Monday, November 19, 2007

The Denial of Death

My grandfather died the day before Thanksgiving. I had a big dinner with one side of the family and a bunch of funeral stuff with the other. I took his death fairly well; I knew that he had gone from quite active to needing help out of bed in the past few years and that he was in a lot of pain. What pained (and fascinated)me the most were all the supernatural stories and reassurances I kept hearing. "He's in a better place," "I'll meet him again someday" In the repetition I realize that deep down they may just know that he really is just gone. Without repetition and a sort of social support superstitions could not survive. Death really does seem to be the end. Any time someone pulls in a soul concept, it just collapses upon inspection. Rather than drowning ourselves in fantasies, we can accept it for what it is.

This is an appropriate post to explain the meaning of the blog title. "Mytens Makt" means "Myth's Power" in Swedish(I'll get into posts on language in future). I use it because many of these myths still hold great power today. They may give hope, but it is a false hope and I look forward to a day when the Vatican is a museum and politicians don't feel like they need to pay lip-service to some ridiculous religious belief.

"What is true is more important than what I wish to be true."

Sunday, November 11, 2007

Chthonic- Melodic Black Metal from...Taiwan

Finding this band was a pleasant surprise. Every once in a while, I browse through band pages on myspace, selecting genres like "death metal", "black metal", "grindcore" and "industrial" and choosing less than obvious countries for those genres such as Japan, China, Taiwan and India. So far, this band is my favorite extreme metal band that I've found from an Asian country.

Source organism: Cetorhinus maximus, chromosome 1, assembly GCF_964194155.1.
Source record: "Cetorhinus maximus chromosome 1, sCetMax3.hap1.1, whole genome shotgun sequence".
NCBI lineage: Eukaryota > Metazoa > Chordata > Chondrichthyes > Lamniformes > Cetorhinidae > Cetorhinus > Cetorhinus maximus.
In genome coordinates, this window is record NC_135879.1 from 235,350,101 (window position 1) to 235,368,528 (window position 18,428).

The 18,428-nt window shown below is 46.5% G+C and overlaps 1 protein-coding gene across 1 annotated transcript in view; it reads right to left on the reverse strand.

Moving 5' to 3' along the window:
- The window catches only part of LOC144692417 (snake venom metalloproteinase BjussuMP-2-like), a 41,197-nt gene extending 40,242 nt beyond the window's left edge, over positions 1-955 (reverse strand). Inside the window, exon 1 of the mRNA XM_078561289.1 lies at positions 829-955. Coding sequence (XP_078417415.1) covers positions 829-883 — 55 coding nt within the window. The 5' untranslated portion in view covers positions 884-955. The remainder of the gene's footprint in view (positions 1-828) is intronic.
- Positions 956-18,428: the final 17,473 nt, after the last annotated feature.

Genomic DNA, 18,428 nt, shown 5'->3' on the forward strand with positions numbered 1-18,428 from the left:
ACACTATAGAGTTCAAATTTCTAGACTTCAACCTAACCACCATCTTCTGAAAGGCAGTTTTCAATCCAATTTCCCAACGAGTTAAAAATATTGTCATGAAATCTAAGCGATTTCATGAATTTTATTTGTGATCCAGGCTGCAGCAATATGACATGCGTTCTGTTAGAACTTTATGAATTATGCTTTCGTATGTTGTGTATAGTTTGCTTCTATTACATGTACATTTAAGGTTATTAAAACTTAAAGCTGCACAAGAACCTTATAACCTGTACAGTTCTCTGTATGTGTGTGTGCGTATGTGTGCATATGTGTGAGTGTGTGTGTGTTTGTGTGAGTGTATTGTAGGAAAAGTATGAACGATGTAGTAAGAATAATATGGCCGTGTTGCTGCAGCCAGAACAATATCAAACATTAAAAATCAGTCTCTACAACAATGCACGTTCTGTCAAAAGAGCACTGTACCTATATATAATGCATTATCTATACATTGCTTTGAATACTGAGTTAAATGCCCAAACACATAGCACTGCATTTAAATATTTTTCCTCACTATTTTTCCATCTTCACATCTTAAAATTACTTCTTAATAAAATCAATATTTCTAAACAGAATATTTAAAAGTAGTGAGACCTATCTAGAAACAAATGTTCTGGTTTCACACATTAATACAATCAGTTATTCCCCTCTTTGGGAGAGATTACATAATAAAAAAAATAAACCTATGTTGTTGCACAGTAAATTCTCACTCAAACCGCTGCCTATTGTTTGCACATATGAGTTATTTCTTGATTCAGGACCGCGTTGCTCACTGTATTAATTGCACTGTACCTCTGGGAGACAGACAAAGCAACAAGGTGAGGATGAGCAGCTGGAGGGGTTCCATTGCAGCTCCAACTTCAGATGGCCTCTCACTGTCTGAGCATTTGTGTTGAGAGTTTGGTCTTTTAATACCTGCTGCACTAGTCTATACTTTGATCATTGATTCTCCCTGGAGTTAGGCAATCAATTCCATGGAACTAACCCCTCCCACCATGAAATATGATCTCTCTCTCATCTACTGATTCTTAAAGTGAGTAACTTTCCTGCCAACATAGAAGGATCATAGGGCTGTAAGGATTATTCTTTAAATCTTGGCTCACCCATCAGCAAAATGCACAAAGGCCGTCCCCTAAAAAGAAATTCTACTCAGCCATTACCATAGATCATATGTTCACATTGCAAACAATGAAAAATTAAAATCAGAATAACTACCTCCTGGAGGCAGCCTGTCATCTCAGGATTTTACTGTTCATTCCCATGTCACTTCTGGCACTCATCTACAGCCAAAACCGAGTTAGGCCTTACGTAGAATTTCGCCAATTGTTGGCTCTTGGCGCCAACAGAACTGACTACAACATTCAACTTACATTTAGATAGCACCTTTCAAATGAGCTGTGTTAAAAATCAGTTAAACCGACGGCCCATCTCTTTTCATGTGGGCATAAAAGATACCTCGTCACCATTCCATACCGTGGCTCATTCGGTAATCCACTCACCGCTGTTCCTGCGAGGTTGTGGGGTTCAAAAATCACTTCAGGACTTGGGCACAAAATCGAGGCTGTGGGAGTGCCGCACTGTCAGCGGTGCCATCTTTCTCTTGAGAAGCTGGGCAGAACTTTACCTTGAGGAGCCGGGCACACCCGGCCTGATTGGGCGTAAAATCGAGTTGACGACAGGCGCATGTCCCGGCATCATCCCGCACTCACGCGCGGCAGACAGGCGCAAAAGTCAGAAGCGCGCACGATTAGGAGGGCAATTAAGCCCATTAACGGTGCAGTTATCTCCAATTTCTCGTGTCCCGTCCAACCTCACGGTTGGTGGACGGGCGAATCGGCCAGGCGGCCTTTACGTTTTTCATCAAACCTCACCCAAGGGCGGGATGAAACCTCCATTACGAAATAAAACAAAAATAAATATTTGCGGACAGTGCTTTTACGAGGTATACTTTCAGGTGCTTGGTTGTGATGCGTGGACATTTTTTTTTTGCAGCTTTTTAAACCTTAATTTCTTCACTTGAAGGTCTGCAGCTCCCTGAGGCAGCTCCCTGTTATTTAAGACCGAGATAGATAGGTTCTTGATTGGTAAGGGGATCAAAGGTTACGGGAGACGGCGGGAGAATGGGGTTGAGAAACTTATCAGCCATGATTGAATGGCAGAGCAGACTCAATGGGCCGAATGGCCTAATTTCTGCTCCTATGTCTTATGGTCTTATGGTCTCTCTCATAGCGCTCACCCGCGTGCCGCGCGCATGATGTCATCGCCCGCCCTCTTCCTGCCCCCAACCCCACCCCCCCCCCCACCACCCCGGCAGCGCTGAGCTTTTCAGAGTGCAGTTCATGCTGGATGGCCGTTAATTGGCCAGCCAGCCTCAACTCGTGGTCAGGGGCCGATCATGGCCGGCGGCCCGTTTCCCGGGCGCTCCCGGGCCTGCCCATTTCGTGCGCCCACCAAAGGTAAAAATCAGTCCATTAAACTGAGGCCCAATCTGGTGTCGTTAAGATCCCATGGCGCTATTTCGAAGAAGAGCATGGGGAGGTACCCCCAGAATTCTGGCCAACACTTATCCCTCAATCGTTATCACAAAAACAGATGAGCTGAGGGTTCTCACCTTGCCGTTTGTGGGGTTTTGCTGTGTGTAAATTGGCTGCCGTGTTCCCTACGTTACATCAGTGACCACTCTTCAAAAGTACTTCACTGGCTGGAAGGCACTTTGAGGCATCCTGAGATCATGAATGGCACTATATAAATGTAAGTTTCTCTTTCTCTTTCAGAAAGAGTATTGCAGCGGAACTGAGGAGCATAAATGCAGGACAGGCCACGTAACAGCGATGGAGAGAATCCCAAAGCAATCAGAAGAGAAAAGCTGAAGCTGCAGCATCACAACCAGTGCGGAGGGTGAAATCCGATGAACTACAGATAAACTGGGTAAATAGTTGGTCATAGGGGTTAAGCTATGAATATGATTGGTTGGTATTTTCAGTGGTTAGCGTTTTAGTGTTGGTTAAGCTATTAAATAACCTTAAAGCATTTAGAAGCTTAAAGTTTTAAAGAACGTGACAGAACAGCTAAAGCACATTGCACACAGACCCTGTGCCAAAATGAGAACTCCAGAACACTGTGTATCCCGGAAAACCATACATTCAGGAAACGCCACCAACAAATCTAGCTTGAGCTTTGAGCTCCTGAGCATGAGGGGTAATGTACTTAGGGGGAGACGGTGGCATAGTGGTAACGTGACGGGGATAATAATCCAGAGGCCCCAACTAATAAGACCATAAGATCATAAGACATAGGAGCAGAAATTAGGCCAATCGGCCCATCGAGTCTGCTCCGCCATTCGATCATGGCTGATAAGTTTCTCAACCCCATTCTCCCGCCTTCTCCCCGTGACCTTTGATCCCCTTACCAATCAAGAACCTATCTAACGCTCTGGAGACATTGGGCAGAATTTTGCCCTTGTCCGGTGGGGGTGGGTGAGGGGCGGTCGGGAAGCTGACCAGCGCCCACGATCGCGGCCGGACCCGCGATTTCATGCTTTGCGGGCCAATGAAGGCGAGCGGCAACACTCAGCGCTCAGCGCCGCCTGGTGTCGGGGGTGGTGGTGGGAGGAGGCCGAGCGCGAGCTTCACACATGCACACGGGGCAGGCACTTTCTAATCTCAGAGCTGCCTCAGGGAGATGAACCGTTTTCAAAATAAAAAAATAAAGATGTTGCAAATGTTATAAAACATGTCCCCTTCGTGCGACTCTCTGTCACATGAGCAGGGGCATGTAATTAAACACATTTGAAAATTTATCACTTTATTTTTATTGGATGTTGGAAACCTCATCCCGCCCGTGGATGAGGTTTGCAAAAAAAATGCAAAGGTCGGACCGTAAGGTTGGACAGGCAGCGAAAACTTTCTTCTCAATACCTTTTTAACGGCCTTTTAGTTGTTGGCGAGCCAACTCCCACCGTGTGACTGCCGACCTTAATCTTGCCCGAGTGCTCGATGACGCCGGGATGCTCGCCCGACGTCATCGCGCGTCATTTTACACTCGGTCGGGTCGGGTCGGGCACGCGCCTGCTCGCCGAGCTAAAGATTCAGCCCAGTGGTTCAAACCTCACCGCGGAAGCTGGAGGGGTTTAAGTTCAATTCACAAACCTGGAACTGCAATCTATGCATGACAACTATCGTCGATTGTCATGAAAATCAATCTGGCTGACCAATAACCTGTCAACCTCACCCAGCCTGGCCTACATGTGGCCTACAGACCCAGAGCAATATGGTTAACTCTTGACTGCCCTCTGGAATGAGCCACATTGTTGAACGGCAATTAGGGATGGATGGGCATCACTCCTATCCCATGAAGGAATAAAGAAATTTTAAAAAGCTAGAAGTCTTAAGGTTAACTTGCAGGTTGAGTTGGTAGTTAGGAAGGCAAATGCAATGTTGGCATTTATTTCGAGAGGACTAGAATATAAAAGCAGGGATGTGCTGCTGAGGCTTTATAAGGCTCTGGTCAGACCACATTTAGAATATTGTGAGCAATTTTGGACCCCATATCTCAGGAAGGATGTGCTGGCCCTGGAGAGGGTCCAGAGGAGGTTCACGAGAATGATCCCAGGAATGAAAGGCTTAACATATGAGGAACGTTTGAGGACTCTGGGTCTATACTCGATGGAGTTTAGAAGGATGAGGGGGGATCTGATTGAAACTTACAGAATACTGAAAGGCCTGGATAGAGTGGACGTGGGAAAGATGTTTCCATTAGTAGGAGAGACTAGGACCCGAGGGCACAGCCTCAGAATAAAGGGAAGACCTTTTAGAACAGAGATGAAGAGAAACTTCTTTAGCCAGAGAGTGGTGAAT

Musically, they play what one might call a more symphonic, mainstream style of black metal with a healthy dose of Scandinavian Melodeath influence. They even manage to include some local influences, most prominately in the use of erhu, a traditional Chinese two-stringed violin. They don't give it as much focus as I would like, but its wailing lines can be heard in nearly every song. The keyboards are also impressive; not satisfied just being in the support role, some of the more memorable riffs come from the keyboardist. I have their latest album, "Seediq Bale" and I just got their earlier release, "Relentless Recurrence," in the mail a couple of days ago. I need some more time to listen through it, but I can give a whole-hearted recommendation to "Seediq Bale."

The Band's Myspace
Official Website
Video for Quasi Putrefaction from Seediq Bale
Video for Progeny of Rmdax Tasing from Seediq Bale
Article about the band's political efforts

Saturday, November 10, 2007

What this blog may include....

Thoughts on... music, mostly in the realm of metal, religion and society and perhaps even some photography of mine.